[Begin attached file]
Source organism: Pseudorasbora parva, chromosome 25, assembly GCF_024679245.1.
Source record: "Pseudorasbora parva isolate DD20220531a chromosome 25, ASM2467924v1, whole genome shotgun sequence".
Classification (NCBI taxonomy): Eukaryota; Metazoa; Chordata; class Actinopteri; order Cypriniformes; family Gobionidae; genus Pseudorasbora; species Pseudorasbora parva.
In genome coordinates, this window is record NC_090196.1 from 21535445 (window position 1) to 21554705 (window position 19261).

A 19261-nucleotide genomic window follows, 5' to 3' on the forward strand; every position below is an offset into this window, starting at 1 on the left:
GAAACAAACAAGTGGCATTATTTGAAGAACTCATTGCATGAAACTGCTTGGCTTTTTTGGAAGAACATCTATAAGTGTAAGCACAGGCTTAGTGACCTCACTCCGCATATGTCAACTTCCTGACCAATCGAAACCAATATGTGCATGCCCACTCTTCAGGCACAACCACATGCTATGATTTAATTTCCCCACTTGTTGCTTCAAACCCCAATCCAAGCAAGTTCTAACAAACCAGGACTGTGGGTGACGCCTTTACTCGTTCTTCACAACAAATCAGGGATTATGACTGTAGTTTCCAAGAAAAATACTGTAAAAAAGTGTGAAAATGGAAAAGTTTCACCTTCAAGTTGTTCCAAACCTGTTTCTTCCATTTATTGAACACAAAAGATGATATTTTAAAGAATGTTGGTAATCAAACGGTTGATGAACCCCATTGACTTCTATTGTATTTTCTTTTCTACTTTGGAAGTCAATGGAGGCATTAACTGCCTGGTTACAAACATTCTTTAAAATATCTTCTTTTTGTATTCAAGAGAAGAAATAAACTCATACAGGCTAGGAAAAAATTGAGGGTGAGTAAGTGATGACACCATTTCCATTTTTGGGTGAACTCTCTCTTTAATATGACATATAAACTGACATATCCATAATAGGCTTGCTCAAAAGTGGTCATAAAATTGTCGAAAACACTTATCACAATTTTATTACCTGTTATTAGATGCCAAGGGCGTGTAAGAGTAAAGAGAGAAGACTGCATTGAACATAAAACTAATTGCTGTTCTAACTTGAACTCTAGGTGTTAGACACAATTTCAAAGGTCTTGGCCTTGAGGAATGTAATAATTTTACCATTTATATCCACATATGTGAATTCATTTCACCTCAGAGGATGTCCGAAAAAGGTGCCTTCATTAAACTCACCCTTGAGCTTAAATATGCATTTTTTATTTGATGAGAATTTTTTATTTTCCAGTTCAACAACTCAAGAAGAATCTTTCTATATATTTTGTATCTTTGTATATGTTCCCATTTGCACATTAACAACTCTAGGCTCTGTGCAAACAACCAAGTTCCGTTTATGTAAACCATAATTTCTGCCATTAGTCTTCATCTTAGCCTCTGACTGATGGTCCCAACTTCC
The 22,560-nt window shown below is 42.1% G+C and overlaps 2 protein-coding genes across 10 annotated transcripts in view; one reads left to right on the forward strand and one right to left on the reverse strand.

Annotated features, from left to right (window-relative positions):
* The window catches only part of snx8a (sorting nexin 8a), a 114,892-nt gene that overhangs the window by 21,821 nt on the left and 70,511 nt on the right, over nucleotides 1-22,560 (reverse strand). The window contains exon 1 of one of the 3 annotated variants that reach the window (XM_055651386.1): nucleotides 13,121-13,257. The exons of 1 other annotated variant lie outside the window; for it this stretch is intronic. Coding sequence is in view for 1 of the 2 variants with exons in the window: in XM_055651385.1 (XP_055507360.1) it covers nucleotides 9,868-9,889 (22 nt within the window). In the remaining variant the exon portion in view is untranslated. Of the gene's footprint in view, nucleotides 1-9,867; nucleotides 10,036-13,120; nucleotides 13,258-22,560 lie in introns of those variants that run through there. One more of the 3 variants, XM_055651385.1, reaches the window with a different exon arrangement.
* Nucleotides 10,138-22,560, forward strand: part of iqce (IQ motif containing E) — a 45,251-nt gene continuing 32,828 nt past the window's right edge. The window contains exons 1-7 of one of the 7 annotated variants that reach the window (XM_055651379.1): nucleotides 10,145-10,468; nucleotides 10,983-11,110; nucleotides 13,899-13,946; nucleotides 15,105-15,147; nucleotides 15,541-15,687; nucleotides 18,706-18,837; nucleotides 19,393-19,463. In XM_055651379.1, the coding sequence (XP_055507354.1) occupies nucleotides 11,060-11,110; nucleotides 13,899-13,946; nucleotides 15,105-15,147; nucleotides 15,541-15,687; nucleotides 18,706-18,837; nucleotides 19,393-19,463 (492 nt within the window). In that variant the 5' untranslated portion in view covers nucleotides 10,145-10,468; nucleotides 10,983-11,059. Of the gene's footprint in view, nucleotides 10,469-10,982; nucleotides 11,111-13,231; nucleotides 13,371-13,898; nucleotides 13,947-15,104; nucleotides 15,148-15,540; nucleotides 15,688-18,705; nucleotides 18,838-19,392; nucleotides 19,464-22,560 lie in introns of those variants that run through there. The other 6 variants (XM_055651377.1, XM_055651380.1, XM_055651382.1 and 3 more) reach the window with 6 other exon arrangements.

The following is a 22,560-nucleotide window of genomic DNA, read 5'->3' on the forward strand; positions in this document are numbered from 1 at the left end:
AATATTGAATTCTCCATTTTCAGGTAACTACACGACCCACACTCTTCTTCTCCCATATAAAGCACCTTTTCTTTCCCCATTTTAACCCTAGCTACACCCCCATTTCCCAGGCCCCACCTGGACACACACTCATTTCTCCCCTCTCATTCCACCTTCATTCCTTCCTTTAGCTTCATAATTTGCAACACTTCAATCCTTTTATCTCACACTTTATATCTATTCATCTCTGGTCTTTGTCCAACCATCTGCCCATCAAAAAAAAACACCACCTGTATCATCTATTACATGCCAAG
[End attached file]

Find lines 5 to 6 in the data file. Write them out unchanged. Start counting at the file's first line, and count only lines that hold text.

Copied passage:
A 19261-nucleotide genomic window follows, 5' to 3' on the forward strand; every position below is an offset into this window, starting at 1 on the left:
GAAACAAACAAGTGGCATTATTTGAAGAACTCATTGCATGAAACTGCTTGGCTTTTTTGGAAGAACATCTATAAGTGTAAGCACAGGCTTAGTGACCTCACTCCGCATATGTCAACTTCCTGACCAATCGAAACCAATATGTGCATGCCCACTCTTCAGGCACAACCACATGCTATGATTTAATTTCCCCACTTGTTGCTTCAAACCCCAATCCAAGCAAGTTCTAACAAACCAGGACTGTGGGTGACGCCTTTACTCGTTCTTCACAACAAATCAGGGATTATGACTGTAGTTTCCAAGAAAAATACTGTAAAAAAGTGTGAAAATGGAAAAGTTTCACCTTCAAGTTGTTCCAAACCTGTTTCTTCCATTTATTGAACACAAAAGATGATATTTTAAAGAATGTTGGTAATCAAACGGTTGATGAACCCCATTGACTTCTATTGTATTTTCTTTTCTACTTTGGAAGTCAATGGAGGCATTAACTGCCTGGTTACAAACATTCTTTAAAATATCTTCTTTTTGTATTCAAGAGAAGAAATAAACTCATACAGGCTAGGAAAAAATTGAGGGTGAGTAAGTGATGACACCATTTCCATTTTTGGGTGAACTCTCTCTTTAATATGACATATAAACTGACATATCCATAATAGGCTTGCTCAAAAGTGGTCATAAAATTGTCGAAAACACTTATCACAATTTTATTACCTGTTATTAGATGCCAAGGGCGTGTAAGAGTAAAGAGAGAAGACTGCATTGAACATAAAACTAATTGCTGTTCTAACTTGAACTCTAGGTGTTAGACACAATTTCAAAGGTCTTGGCCTTGAGGAATGTAATAATTTTACCATTTATATCCACATATGTGAATTCATTTCACCTCAGAGGATGTCCGAAAAAGGTGCCTTCATTAAACTCACCCTTGAGCTTAAATATGCATTTTTTATTTGATGAGAATTTTTTATTTTCCAGTTCAACAACTCAAGAAGAATCTTTCTATATATTTTGTATCTTTGTATATGTTCCCATTTGCACATTAACAACTCTAGGCTCTGTGCAAACAACCAAGTTCCGTTTATGTAAACCATAATTTCTGCCATTAGTCTTCATCTTAGCCTCTGACTGATGGTCCCAACTTCC